Etymology: This species is named in honor of Hector Gadsden, a researcher who has made praiseworthy contributions to the ecology and conservation of the herpetofauna of La Comarca Lagunera and the Chihuahuan Desert. The suggested common name alludes to its restricted distribution within the La Comarca Lagunera region.


Brenda Díaz-Cárdenas, Eduardo Ruiz-Sanchez, Patricia Castro-Felix, Gamaliel Castañeda-Gaytán, Sergio Ruiz-Santana and Héctor Gadsden. 2017. Species Delimitation of the Blue-spotted Spiny Lizard within A Multilocus, Multispecies Coalescent Framework, Results in the Recognition of A New Sceloporus Species. Molecular Phylogenetics and Evolution. In Press.  DOI: 10.1016/j.ympev.2017.04.004

Friday, April 21, 2017

[Ichthyology • 2011] Fangfangia spinicleithralis • A New Genus and Species of Miniature Cyprinid Fish (Teleostei: Cyprinidae) from the Peat Swamp Forests of Borneo


Fangfangia spinicleithralis 
Britz, Kottelat & Tan, 2011 

Fangfangia spinicleithralis, new genus, new species, is described from peat swamp forest habitats in Kalimantan Tengah, Borneo, Indonesia. It differs from all other cyprinids in having the anteroventral tip of the left cleithrum projecting into a strong anteriorly directed spine and a pointed posteriorly directed spine at the posteroventral aspect of each cleithrum. In addition, it can be diagnosed by the following characters: the base of the dorsal hemitrich of the first pectoral-fin ray with serrated margin, multicuspid pharyngeal teeth, ventrally directed lateral processes on vertebra 1, the high number of procurrent caudal-fin rays (14-18 dorsally, 11-15 ventrally), absence of scales with the exception of six or seven tubular lateral line ossicles, and the greatly elongated middle radials in the anal fin, which may reach half the length of proximal radials.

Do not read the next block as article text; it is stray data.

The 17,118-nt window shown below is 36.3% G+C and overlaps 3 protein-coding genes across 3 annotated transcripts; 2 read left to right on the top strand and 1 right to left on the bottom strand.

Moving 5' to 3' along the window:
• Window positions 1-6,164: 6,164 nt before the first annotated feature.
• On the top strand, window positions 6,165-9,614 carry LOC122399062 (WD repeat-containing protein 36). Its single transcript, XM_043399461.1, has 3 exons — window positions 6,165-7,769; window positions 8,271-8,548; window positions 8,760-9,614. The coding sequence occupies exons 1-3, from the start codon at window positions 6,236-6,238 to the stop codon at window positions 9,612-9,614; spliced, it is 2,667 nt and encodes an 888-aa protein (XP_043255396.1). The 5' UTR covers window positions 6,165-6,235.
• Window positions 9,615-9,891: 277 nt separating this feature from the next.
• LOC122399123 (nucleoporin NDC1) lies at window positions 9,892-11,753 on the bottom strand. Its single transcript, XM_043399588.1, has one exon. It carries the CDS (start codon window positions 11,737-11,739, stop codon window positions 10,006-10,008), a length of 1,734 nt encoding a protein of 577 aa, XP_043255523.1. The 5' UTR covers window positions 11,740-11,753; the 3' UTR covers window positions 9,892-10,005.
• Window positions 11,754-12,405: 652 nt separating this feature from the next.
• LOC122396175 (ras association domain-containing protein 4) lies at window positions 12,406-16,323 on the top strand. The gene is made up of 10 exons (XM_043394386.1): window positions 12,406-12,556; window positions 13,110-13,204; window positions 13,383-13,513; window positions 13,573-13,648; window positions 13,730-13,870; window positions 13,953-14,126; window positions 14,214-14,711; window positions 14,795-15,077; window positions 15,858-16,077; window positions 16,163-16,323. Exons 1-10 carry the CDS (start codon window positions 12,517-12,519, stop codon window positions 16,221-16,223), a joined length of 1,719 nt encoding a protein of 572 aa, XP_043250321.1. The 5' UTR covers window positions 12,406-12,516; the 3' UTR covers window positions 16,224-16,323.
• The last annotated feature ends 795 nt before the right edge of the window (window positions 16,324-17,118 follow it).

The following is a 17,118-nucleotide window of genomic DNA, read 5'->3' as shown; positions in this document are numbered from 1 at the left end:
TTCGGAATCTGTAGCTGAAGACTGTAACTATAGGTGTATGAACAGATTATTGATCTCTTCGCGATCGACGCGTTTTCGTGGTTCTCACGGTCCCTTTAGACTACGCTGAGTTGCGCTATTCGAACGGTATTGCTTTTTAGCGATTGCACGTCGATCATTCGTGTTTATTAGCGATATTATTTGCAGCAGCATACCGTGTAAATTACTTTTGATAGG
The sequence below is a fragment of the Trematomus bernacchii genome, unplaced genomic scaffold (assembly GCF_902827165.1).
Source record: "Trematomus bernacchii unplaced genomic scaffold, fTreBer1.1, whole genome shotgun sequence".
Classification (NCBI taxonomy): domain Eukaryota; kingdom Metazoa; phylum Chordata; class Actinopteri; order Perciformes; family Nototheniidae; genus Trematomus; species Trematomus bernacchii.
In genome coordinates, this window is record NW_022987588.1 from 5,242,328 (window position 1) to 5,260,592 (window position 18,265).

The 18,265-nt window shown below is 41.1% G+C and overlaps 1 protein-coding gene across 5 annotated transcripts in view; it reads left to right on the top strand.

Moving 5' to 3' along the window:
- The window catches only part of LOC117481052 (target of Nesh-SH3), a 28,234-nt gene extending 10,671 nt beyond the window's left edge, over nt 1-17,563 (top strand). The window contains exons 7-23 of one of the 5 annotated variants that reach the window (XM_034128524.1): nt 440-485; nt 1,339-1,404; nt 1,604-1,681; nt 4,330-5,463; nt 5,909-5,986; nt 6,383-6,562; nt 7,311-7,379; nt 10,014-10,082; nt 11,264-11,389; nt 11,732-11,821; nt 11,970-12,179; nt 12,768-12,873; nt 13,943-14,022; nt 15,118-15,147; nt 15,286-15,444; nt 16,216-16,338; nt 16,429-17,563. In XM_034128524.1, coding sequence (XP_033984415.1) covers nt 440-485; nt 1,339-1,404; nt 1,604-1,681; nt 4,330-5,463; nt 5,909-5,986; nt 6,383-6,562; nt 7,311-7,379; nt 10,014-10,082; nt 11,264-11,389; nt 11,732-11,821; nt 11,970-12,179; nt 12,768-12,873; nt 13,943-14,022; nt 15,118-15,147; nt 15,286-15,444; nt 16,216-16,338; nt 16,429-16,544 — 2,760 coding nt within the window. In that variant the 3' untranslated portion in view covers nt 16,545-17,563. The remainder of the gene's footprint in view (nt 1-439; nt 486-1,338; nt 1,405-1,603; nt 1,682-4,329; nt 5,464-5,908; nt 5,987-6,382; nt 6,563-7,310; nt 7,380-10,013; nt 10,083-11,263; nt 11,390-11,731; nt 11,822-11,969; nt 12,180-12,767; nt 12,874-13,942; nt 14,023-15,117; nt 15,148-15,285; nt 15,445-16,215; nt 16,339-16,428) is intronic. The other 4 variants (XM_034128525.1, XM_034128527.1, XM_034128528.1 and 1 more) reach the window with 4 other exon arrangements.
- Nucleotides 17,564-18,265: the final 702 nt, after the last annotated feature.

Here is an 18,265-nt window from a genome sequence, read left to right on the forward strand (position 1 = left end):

Fangfangia, new genus

Etymology. The new genus is named after the late Fang Fang, a passionate and productive cypriniform researcher, who left us too early, honouring her contribution to danionine taxonomy and phylogeny. Gender feminine.


 Fangfangia spinicleithralis, new species 

Distribution. Fangfangia spinicleithralis is presently known only from the type locality in Sebangau peat swamp forest, Kalimantan Tengah, Borneo, Indonesia.

Etymology. The species name spinicleithralis, an adjective, is derived from the Latin words spina, thorn, and cleithralis, belonging to the cleithrum (the main element of the dermal shoulder girdle). It refers to the unique pointed anterior and posterior spines on the cleithrum of this species.


Britz, R., Kottelat, M., & Tan, H.H. 2011. Fangfangia spinicleithralis, A New Genus and Species of Miniature Cyprinid Fish from the Peat Swamp Forests of Borneo (Teleostei: Cyprinidae).
 Ichthyol. Explor. Freshwaters. 22 (4): 327-335.

[Diplopoda • 2017] Revision of the Vietnamese Millipede Genus Annamina Attems, 1937 (Polydesmida, Paradoxosomatidae), with Descriptions of Three New Species


Figure 10. Annamina mikhaljovae sp. n., ♂ holotype (ZMUM).
A habitus, lateral view B anterior part of body, ventral view C midbody segments, dorsal view D segments 5–7, ventral view E caudal part of body, dorsal view.
Pictures taken not to scale. DOI: 10.3897/zookeys.669.12561

Abstract